The Evolution of the Scorpacuda

2006 Season

Our team lost one member, but grew by two! For the 2006 NanoQuest Competition, the team did a LOT of research.  In addition to developing and selling a game "NanoMania," the team studied many nanotechnology applications and how matter behaves at nanoscales.  Some of the technology was for infrastructure - to find better ways to build bridges, tunnels, and highway networks.  Some was for improve lifestyles - more comfortable clothing, stronger ropes for rock climbing, and other new sports equipment. Some was for alternative energy.  But the final research project focussed simply on a nanotech vaccination for AIDS.  The team researched the AIDS virus and proposed a solution involving functionalizing carbon nanotubes with a DNA-hyprid to attract, trap, and destroy the AIDS virus.

This year, the team had the goal of using the NXT to solve every single mission on the board during the competition 2.5 minute period.  They won 1st place for their research project at the Hollis/Brookline Regional Competition. The robot did extremely well, and they placed higher at the state competition, but did not win a trophy this year.

2005 Season

The next year, the team lost one member and gained two. The team attempted to solve, and had a solution for each mission on the field.  Their robot performed significantly better than last year.  They took on the arduous task of learning Robolab.  With Robolab they were able to accomplish even more programming goals.  The submarine was the hardest challenge, but a 8/10 solution was found!  We were amazed at how much the robot improved in just one year.  It had many new appendages and was able to solve at least part of every mission; however, it didn't solve every mission in the 2.5 minute time of a competition.

Their research objectives were many-fold.  The presented as a team of scientists convening to discuss their current research. One scientist had an innovative solution for picking up oil spills.  Three scientists had developed two different ways to reduce fertilizer usage, and presented experimental evidence that excess nitrogren in the oceans leads to dead zones.  One scientist developed an entire system for managing the trajectories of migrating whales to avoid mass beachings or injuries from migrating through or feeding in shipping lanes.  The last scientist wrote to local grocery stores about labeling fish products about the time and location of fish harvests so that we all can become better consumers and not make our consumption of fish lead to overfishing.  Their research involved direct experimentation, literature reviews, watching many videos about oceanography, visiting the New England Acquarium, touring places like the Maine Maritime Academy, and attending conferences at Woods Hole Oceanographic Institute.  For public awareness, they made a flyer about dead zones, wrote and performed an original song about hypoxic water, and wrote a story.

At the Hollis/Brookline Regional Competition, the robot placed for their research project.  This qualified them for the state competition.  At the state competition, the team won the 3rd Place Technical Robot Design trophy.  They finished 17th at the tables and were quite pleased and excited!  Their 2nd round score was a very competitive 250.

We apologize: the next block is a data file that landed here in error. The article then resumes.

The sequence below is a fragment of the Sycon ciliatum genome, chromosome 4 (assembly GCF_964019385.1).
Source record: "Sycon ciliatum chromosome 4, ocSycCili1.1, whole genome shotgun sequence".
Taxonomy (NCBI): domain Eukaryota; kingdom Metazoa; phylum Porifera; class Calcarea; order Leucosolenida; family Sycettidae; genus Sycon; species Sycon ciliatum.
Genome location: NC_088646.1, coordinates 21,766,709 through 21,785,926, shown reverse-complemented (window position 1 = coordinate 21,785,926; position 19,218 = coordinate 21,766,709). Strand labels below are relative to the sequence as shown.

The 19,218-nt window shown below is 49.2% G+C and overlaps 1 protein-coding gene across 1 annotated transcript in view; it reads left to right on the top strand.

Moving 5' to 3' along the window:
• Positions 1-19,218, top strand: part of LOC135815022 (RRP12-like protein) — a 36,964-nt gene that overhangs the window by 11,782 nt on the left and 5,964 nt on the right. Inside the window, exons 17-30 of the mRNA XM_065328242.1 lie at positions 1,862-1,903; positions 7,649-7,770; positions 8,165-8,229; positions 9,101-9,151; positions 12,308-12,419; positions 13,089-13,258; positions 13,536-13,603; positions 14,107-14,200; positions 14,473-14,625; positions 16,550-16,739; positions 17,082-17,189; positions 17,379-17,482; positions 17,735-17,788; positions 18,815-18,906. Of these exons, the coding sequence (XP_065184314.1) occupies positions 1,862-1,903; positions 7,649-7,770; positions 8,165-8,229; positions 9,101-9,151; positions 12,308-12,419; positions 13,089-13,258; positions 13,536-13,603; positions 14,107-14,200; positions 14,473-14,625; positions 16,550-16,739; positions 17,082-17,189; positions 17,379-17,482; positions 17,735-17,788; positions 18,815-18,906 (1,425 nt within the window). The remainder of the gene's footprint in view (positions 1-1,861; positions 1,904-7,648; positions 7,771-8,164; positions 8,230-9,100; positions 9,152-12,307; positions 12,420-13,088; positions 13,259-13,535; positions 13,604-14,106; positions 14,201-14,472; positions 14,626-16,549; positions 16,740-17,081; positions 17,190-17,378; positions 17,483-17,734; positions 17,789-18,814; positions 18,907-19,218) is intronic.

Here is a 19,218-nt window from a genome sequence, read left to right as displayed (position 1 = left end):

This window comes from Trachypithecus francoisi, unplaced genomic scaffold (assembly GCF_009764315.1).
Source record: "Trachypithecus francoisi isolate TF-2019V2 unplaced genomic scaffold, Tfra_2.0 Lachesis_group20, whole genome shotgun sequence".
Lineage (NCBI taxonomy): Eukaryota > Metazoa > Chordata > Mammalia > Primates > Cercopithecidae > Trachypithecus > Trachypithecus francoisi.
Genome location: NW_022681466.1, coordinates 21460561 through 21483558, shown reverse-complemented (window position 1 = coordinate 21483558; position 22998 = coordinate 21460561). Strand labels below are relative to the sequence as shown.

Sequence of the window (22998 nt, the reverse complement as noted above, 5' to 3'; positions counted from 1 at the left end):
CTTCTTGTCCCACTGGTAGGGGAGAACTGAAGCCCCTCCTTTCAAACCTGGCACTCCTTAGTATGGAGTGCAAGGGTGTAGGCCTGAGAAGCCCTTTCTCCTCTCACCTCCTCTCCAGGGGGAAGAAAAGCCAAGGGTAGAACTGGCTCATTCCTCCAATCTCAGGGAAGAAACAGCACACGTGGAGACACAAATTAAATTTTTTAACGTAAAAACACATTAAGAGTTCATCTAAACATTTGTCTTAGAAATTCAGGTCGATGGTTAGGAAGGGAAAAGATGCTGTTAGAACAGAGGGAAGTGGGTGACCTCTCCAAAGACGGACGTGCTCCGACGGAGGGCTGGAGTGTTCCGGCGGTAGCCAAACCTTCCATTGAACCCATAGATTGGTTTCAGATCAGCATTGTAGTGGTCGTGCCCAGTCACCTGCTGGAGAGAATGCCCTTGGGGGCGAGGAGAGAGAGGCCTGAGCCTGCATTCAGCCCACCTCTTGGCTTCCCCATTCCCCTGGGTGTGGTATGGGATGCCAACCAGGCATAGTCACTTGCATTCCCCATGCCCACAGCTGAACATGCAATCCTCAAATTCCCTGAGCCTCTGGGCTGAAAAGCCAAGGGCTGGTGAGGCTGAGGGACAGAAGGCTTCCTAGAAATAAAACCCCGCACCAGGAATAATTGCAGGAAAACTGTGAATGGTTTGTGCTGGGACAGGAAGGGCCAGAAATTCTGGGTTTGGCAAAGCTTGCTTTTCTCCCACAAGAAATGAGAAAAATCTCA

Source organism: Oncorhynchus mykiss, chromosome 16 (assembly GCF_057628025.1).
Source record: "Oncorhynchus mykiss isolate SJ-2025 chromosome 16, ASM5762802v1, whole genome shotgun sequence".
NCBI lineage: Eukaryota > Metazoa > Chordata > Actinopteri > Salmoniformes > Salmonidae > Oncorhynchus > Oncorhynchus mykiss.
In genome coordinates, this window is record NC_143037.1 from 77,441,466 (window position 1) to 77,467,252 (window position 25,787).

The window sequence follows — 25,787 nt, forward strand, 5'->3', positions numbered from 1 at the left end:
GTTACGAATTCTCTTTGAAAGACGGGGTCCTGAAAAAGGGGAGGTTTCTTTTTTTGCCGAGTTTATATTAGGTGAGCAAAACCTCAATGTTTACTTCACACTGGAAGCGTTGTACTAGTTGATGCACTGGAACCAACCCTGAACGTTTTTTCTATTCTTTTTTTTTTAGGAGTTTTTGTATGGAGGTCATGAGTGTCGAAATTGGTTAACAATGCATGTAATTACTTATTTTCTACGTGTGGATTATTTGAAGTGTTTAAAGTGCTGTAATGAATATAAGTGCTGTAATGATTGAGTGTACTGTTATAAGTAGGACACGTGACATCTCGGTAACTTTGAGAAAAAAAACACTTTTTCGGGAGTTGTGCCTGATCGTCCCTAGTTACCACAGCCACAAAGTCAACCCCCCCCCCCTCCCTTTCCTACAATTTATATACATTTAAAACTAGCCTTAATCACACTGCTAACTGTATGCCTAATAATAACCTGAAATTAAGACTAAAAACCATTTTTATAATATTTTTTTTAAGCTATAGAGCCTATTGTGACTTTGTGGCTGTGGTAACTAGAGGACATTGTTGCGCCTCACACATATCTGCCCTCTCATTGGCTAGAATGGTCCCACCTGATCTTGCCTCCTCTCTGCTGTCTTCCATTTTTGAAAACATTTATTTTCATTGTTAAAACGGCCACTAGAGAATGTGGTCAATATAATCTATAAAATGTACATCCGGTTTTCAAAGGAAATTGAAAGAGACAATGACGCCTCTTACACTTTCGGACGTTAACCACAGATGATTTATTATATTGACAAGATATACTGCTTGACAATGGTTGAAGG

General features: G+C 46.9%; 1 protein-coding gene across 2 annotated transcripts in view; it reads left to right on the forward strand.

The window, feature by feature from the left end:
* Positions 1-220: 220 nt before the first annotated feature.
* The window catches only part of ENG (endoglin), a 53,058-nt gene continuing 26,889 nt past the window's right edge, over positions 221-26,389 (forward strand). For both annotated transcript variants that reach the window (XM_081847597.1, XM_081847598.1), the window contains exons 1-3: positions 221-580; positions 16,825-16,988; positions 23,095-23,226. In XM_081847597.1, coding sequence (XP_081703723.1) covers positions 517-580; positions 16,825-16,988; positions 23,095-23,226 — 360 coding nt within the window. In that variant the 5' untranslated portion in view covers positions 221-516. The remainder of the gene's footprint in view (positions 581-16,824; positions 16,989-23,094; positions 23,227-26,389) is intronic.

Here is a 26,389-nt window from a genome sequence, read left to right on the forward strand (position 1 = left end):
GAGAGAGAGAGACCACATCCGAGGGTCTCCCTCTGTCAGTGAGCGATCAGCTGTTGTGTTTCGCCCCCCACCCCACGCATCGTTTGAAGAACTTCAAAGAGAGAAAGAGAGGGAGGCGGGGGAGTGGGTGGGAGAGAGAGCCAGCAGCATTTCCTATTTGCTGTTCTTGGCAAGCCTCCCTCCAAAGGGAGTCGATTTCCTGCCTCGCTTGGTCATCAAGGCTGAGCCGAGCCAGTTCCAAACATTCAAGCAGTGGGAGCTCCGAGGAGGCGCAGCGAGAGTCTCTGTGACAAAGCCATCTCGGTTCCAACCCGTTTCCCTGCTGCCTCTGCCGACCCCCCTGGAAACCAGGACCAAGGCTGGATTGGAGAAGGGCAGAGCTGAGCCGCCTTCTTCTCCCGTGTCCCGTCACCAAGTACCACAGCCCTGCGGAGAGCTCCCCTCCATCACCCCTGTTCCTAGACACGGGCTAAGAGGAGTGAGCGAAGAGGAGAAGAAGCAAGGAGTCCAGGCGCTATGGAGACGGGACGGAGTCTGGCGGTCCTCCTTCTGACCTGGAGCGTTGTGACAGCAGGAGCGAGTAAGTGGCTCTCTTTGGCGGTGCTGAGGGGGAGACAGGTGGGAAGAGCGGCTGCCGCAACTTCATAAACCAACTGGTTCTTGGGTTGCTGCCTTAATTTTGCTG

2004 Season


The 2004 No Limits Competition was the beginning of Team Scorpacuda when 5 Fourth Grade Classmates decided to form a new Lego Robotics Team.  The challenge was to find a place in their local community and improve the accessibility.  The team quickly focussed on the overloaded Brookline Public Library.  Their solution, the "Pick-and-Give" robot had two parts.  One part of the system provided interactive search and book or media selection that was accessible to blind, hearing impaired, and otherwise physically impaired people.  The second part of the system was a robotic arm on a track that searched for the media or book, and delivered it to the library patron. 

They used the RIS software and RCX 1.0 brick.  The team had a great deal of difficulty making a robot that went straight, turned consistently, and went fast.  The final design was slow, but robust. The robot was based on a dual differential design. One motor turned the robot right or left.  The other motor made the robot go forward and backward.  A touch sensor was used as a rotation counter.  Each motor then had a rotation counter for positional accuracy.  But that alone was not enough.  A light sensor at the bottom of the robot did some line detection work on the field mat.  Another light sensor allowed them detect and push the bus stop mission.  The team spent most of their time solving the basketball mission.  As a result, they were unable to complete several missions including delivering food to table and climbing stairs.

At the Merrimack Mindstorm Madness Regional Competition on November 20, 2004, the team was surprised to win an award for Programming Robot Design, which secured them a position at the State Competition. Although the robot was eliminated in early rounds, the Team wond the 2nd Place Award for Innovative Design.  Bringing home a Lego trophy motivated the team to work diligently the next year.



Coming soon... links to download past robot designs


The Scorpacudas are dedicated to outreach to other teams and schools. Please contact us if you would like our team to visit and encourage your students to start a Lego Robotics team, or if you are interested in our innovative research and would like to learn more.